Unlocking SME financing…

One of the main challenges that an SME (Small and medium enterprise) will typically reveal to you is lack of access to finance.The enterprises that employ 30 to 50 people are central to the realisation of Rwanda’s vision 2020. These businesses are the backbone of the vision. But, to play this role effectively, they must grow. And to grow they need finances. Why?

One of the main challenges that an SME (Small and medium enterprise) will typically reveal to you is lack of access to finance.

The enterprises that employ 30 to 50 people are central to the realisation of Rwanda’s vision 2020. These businesses are the backbone of the vision. But, to play this role effectively, they must grow. And to grow they need finances. Why?

Three main areas need to be looked at in order to unlock financing for SMEs. One; character and practices of SME’s. Two, weaknesses in the banking system and three the business environment.

SMEs are mostly characterised by underdeveloped business culture. Few have adopted business principles. Many operate within traditional values which favour social relations, pride, conspicuous expenditure, informality, etc.

We start businesses and are likely to employ unqualified relatives than professionals. There is thus, no clear demarcation of business and family, taking customers for granted, personal decision-making and lack of focus.

SMEs also suffer from inadequate record keeping. This lack of appreciation of keeping business and financial records leads to lack of proper records that makes it impossible to prove the business track record which is necessary to borrow from any bank.

Limited managerial capacity characterised by lack of formal planning, appraisal and reporting systems and structures. Few businesses engage professionals to write their plans.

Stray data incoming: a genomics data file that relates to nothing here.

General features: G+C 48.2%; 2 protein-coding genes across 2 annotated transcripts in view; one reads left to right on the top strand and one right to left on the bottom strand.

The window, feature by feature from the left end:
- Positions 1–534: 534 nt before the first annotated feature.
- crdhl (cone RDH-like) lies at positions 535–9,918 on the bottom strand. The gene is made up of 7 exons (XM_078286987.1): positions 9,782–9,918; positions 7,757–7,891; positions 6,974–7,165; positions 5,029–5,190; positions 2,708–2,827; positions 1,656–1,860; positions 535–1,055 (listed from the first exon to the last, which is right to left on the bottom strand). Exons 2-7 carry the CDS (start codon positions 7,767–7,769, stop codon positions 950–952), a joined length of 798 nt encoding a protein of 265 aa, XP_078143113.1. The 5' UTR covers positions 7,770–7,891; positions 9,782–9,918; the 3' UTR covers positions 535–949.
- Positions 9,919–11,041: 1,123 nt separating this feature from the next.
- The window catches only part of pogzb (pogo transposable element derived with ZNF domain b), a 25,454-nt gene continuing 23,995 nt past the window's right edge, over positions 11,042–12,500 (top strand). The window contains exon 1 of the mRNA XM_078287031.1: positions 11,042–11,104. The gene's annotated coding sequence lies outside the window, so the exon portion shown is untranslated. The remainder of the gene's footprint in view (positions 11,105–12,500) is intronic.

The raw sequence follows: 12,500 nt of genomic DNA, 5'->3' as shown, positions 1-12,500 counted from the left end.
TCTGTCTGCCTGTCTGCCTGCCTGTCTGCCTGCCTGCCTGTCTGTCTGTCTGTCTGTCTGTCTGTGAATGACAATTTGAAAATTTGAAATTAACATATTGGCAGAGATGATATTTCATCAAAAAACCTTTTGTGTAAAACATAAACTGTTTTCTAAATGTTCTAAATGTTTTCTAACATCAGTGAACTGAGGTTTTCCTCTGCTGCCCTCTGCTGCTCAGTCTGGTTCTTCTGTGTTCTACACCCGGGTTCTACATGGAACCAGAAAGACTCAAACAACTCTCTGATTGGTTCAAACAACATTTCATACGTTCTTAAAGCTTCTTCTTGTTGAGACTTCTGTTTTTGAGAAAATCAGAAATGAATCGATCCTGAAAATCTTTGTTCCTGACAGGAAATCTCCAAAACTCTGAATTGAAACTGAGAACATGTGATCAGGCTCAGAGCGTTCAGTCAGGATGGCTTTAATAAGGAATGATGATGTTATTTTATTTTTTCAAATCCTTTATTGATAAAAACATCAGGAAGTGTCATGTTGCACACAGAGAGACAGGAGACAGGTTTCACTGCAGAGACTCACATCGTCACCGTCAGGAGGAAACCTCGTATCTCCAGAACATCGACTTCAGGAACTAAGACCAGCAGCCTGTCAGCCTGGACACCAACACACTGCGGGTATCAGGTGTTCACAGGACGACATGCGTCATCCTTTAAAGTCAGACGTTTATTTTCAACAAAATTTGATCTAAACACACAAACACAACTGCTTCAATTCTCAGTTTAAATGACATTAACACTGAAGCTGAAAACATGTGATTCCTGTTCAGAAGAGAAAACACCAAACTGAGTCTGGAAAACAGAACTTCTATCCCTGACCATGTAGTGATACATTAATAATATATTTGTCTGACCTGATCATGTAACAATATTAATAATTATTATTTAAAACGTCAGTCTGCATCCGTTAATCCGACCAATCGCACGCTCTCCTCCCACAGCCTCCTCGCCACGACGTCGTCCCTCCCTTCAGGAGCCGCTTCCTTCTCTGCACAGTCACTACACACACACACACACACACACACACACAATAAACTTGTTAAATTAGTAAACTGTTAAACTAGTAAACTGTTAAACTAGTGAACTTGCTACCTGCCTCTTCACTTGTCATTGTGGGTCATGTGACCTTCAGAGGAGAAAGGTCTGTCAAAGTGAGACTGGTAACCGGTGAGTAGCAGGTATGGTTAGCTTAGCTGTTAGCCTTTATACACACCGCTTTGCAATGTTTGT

Vision, mission, objectives, if they exist tend to be, slogans and are not internalized and owned by stakeholders.

Further, this limited governance capacity where structures do not develop with growth and depend on the family structure and capacity.

This negatively affects the quality of decision-making, results in issues such as lack of credit history or verifiable business premises and collateral.

SMEs also need to perceive banks as business entities that need to make profits and not charitable organisations that are supposed to ‘help’ them.

This will reduce loan diversion that often result default in repayment and build better relation with the banks.

But banks too need to improve. Most banks have focused on the corporate sector which is easier and where they are experienced.

The problem is that our corporate sector is pretty small and thus there is need to grow the SME’s. To be fair, some banks have shifted focus to SMEs but still have capacity problems such as slow loan processing, where the rapid expansion in the banking system has not been matched by staffing, in terms of numbers and competencies.

Decision making on loans is highly centralised. Bank officers also give incomplete information with regard to requirements resulting into wasteful repeat trips to the bank.

There is over insistence on collateral rather than business potential. Banks are more concerned with the collateral than the potential of the business resulting into non-funding of good business ideas.

When they lend, the loan is limited and there is slow graduation to higher amounts. This is because SMEs are perceived as risky and the loans they get are often small relative to their needs after a certain threshold they find it difficult to increase.

The business environment needs to be more conducive to lending. Consideration is needed in land laws, dispute settlement system, establishment of adequate credit information and reference system and formalization of land and property ownership.

We should stop living in denial. The problem of lack of access to finance is attributable to weaknesses in the SMEs, financial institutions as well as the policy and regulatory environment, all of which need to be addressed. Everyone needs to put their house in order.

SMEs should in addition be ready to start small and build capital base through development of a ‘saving’ culture e.g. have a savings bank account, join savings and credit cooperative societies, etc.

They must develop and refine innovative business ideas which are appealing to financial institutions and seek information and contacts of government and other development agencies that promote and finance SMEs initiatives in the country.

This can and should be done.

Sam Kebongo teaches entrepreneurship at Rwanda Tourism University College. He also is a Director at Serian Ltd that provides skills and business advisory services consultancy.

sam.kebongo@gmail.com

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